Guelph, that Ontario town that Sat Nav’s can’t pronounce!

I have to grimace every time I hear my cars GPS try to say ‘Guelph’. It always come out as ‘Gulp’!

Guelph is a University town about an hours drive west from Toronto. I have lived here for the past three years. While investigating my new home town I found out that there are a number of well known writers both living and dead from the area.

The first famous writer I became aware of was through my grandchildren. They are or have been students at John McCrae school, on Water Street. I had heard of Canadian poet back in the UK when I was a child. When my Head Master read a poem on one Remembrance day written by a dead soldier from the First World War. What I didn’t remember was the name of the poet until the grandchildren told me.

John McCrae, was a Lieutenant Colonel in the Canadian forces fighting in France. He was a physician, author, artist and poet, best known for writing the famous war memorial poem “In Flanders Fields”. McCrae died of pneumonia near the end of the war.

Guelph has seen many writers over the years and currently has four well known names associated with the town.

Edward Butts

Is a writer and editor with a special interest in Canadian history. He is one of Guelph’s most prolific authors. Butts has published numerous books of fiction and non-fiction, and has written for several publications in Canada and the United States.

He has written a number of books for adults focusing on pirates, outlaws, and bandits of Canada, as well as Canadian battlefields.  His books include stories that would even appeal to Hollywood moviemakers, and definitely prove that Canada had an exciting history.

Jean Little

Is recognized throughout Canada and the United States for her candid and unsentimental portrayals of adolescent life. Once a teacher of handicapped children, Little herself is only partially sighted, and she uses much of her real-life experience as the basis for her books.

Robert Munsch

Is known for his exuberant storytelling methods, with exaggerated expressions and acted voices. He makes up his stories in front of audiences and refines them through repeated tellings.
His stories do not have a recurring single character, instead the characters are based on the children to whom he first told the story, including his own children. He often performs at children’s festivals and appears at elementary schools, sometimes unannounced. In 1991, some of his books were adapted into the cartoon series A Bunch of Munsch.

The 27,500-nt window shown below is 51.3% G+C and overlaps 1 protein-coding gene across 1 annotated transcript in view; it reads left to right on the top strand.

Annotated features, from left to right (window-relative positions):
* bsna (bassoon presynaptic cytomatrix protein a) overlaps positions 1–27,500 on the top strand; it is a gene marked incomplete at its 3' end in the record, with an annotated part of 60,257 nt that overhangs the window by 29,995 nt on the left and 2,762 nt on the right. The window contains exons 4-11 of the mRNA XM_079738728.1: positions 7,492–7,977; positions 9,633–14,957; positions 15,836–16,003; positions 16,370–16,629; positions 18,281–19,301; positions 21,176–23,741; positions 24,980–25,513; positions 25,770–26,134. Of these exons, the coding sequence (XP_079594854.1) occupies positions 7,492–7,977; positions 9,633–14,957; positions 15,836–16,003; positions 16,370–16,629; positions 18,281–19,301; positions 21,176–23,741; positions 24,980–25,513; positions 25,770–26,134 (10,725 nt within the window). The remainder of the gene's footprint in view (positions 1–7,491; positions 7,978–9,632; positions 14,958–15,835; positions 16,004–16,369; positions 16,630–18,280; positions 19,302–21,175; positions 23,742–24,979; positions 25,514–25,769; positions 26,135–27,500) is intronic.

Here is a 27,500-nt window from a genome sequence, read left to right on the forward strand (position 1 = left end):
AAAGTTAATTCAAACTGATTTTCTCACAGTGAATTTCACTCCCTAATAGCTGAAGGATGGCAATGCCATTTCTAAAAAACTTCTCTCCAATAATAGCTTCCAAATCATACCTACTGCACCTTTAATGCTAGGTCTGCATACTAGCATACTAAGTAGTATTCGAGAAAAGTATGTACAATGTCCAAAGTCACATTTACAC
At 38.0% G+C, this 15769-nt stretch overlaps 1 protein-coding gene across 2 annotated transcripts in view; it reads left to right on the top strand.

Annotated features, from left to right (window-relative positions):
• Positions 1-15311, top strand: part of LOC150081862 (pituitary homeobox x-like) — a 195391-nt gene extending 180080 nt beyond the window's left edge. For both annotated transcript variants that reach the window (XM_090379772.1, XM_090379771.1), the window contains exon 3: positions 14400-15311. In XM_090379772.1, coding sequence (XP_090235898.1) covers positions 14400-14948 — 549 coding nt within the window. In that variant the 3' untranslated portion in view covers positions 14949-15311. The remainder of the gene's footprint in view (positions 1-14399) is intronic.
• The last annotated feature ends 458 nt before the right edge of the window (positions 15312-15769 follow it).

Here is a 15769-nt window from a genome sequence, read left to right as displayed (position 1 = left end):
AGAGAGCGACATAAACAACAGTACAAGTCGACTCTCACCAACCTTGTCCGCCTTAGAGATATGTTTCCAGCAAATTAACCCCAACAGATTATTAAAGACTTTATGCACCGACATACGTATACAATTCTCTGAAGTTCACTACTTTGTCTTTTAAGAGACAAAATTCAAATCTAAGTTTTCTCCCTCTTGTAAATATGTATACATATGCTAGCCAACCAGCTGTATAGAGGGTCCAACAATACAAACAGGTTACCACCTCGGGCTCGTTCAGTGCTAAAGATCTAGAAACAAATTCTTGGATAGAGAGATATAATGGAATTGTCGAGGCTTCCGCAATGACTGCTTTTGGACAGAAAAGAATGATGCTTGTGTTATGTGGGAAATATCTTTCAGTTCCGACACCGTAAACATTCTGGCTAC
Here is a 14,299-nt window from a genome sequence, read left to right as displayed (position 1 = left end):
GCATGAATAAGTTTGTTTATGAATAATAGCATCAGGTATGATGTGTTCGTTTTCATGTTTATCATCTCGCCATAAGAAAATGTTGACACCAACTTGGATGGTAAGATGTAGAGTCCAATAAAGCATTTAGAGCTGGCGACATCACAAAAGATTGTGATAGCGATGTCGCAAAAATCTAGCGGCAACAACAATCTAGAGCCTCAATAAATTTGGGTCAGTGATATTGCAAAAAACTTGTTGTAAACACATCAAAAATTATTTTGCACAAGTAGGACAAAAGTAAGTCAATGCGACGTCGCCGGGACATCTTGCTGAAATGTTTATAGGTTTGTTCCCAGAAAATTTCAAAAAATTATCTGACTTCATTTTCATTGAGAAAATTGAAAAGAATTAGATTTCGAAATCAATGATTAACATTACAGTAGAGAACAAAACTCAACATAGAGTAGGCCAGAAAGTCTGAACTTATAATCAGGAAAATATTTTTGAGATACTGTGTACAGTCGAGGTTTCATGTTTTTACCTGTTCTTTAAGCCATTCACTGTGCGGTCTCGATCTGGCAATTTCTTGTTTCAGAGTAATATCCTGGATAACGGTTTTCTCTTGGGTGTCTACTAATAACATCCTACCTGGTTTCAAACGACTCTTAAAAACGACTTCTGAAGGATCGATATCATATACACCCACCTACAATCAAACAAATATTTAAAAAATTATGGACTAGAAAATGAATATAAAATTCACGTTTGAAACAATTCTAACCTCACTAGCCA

Thomas King

Has been writing novels, children’s books, and collections of stories since the 1980s. His notable works include A Coyote Columbus Story and Green Grass, Running Water – both of which were nominated for a Governor General’s Award – and The Inconvenient Indian: A Curious Account of Native People in North America, which won the 2014 RBC Taylor Prize.
King’s writing style incorporates oral storytelling structures with traditional Western narrative. He writes in a conversational tone; for example, in Green Grass, Running Water, the narrator argues with some of the characters. In The Truth About Stories, King addresses the reader as if in a conversation with responses. King uses a variety of anecdotes and humorous narratives while maintaining a serious message in a way that has been compared to the style of trickster legends in Native American culture.

Being new to Guelph, I have found that there is a wealth of writing talent in the local area. Some of whom have been published and some like myself still on the road to their first publication.

There is a Guelph Writers group that meet on a weekly basis to help and support other writers. They have a website and blog which are worth taking a look at if you are inspired to write.

Their website is Guelph Write Now

Their blog, which list all events can be found at Guelph-Write-Now

So for a town that can’t be pronounced correctly by a piece of software, it has a glowing history and future for the written word. Long may it last!


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